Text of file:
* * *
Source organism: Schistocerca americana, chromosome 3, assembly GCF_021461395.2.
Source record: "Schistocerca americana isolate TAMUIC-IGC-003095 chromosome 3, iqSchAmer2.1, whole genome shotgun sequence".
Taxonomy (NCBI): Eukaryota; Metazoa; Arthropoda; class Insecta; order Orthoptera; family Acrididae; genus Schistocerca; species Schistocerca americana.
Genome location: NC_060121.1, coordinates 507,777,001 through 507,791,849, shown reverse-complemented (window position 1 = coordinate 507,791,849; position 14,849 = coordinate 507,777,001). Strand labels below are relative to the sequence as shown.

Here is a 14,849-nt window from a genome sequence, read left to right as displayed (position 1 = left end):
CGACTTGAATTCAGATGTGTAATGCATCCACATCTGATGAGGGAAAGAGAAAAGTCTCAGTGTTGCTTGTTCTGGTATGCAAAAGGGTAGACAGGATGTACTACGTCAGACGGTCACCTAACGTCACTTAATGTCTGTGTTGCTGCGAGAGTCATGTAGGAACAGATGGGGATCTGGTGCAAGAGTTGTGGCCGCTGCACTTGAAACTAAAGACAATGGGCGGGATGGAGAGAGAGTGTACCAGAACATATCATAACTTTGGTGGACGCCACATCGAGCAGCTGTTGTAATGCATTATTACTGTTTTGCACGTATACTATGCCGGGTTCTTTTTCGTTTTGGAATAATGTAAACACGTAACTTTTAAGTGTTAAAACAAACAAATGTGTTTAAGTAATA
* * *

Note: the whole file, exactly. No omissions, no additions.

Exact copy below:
Source organism: Schistocerca americana, chromosome 3, assembly GCF_021461395.2.
Source record: "Schistocerca americana isolate TAMUIC-IGC-003095 chromosome 3, iqSchAmer2.1, whole genome shotgun sequence".
Taxonomy (NCBI): Eukaryota; Metazoa; Arthropoda; class Insecta; order Orthoptera; family Acrididae; genus Schistocerca; species Schistocerca americana.
Genome location: NC_060121.1, coordinates 507,777,001 through 507,791,849, shown reverse-complemented (window position 1 = coordinate 507,791,849; position 14,849 = coordinate 507,777,001). Strand labels below are relative to the sequence as shown.

Here is a 14,849-nt window from a genome sequence, read left to right as displayed (position 1 = left end):
CGACTTGAATTCAGATGTGTAATGCATCCACATCTGATGAGGGAAAGAGAAAAGTCTCAGTGTTGCTTGTTCTGGTATGCAAAAGGGTAGACAGGATGTACTACGTCAGACGGTCACCTAACGTCACTTAATGTCTGTGTTGCTGCGAGAGTCATGTAGGAACAGATGGGGATCTGGTGCAAGAGTTGTGGCCGCTGCACTTGAAACTAAAGACAATGGGCGGGATGGAGAGAGAGTGTACCAGAACATATCATAACTTTGGTGGACGCCACATCGAGCAGCTGTTGTAATGCATTATTACTGTTTTGCACGTATACTATGCCGGGTTCTTTTTCGTTTTGGAATAATGTAAACACGTAACTTTTAAGTGTTAAAACAAACAAATGTGTTTAAGTAATA